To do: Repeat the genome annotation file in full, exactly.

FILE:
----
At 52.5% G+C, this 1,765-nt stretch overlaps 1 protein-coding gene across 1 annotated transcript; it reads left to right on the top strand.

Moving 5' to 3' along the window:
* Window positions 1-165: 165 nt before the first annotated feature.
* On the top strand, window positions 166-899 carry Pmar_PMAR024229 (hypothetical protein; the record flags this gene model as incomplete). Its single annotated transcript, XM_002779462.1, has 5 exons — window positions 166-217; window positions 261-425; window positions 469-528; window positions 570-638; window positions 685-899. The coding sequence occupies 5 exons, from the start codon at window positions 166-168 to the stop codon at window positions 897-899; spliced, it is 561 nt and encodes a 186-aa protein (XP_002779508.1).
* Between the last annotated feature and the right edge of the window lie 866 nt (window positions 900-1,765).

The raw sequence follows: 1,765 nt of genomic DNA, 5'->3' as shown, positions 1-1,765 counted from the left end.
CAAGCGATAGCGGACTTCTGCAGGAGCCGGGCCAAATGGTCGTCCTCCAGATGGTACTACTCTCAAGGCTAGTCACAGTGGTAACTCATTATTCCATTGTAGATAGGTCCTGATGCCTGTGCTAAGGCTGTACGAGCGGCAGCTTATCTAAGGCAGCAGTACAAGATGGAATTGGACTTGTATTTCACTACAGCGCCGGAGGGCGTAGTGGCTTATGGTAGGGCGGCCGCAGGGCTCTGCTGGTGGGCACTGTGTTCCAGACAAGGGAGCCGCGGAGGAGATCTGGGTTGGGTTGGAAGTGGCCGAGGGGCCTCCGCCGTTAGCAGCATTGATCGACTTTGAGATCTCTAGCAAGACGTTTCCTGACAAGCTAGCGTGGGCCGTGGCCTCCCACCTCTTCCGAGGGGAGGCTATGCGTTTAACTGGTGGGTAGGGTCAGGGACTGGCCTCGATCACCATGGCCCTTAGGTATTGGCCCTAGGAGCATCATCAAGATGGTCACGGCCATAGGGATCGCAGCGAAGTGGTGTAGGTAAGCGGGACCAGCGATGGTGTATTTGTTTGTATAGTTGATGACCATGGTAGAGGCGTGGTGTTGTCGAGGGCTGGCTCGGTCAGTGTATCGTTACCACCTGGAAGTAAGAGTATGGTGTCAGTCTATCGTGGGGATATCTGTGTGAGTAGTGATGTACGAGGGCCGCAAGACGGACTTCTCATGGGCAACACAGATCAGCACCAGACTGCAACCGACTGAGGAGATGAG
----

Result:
At 52.5% G+C, this 1,765-nt stretch overlaps 1 protein-coding gene across 1 annotated transcript; it reads left to right on the top strand.

Moving 5' to 3' along the window:
* Window positions 1-165: 165 nt before the first annotated feature.
* On the top strand, window positions 166-899 carry Pmar_PMAR024229 (hypothetical protein; the record flags this gene model as incomplete). Its single annotated transcript, XM_002779462.1, has 5 exons — window positions 166-217; window positions 261-425; window positions 469-528; window positions 570-638; window positions 685-899. The coding sequence occupies 5 exons, from the start codon at window positions 166-168 to the stop codon at window positions 897-899; spliced, it is 561 nt and encodes a 186-aa protein (XP_002779508.1).
* Between the last annotated feature and the right edge of the window lie 866 nt (window positions 900-1,765).

The raw sequence follows: 1,765 nt of genomic DNA, 5'->3' as shown, positions 1-1,765 counted from the left end.
CAAGCGATAGCGGACTTCTGCAGGAGCCGGGCCAAATGGTCGTCCTCCAGATGGTACTACTCTCAAGGCTAGTCACAGTGGTAACTCATTATTCCATTGTAGATAGGTCCTGATGCCTGTGCTAAGGCTGTACGAGCGGCAGCTTATCTAAGGCAGCAGTACAAGATGGAATTGGACTTGTATTTCACTACAGCGCCGGAGGGCGTAGTGGCTTATGGTAGGGCGGCCGCAGGGCTCTGCTGGTGGGCACTGTGTTCCAGACAAGGGAGCCGCGGAGGAGATCTGGGTTGGGTTGGAAGTGGCCGAGGGGCCTCCGCCGTTAGCAGCATTGATCGACTTTGAGATCTCTAGCAAGACGTTTCCTGACAAGCTAGCGTGGGCCGTGGCCTCCCACCTCTTCCGAGGGGAGGCTATGCGTTTAACTGGTGGGTAGGGTCAGGGACTGGCCTCGATCACCATGGCCCTTAGGTATTGGCCCTAGGAGCATCATCAAGATGGTCACGGCCATAGGGATCGCAGCGAAGTGGTGTAGGTAAGCGGGACCAGCGATGGTGTATTTGTTTGTATAGTTGATGACCATGGTAGAGGCGTGGTGTTGTCGAGGGCTGGCTCGGTCAGTGTATCGTTACCACCTGGAAGTAAGAGTATGGTGTCAGTCTATCGTGGGGATATCTGTGTGAGTAGTGATGTACGAGGGCCGCAAGACGGACTTCTCATGGGCAACACAGATCAGCACCAGACTGCAACCGACTGAGGAGATGAG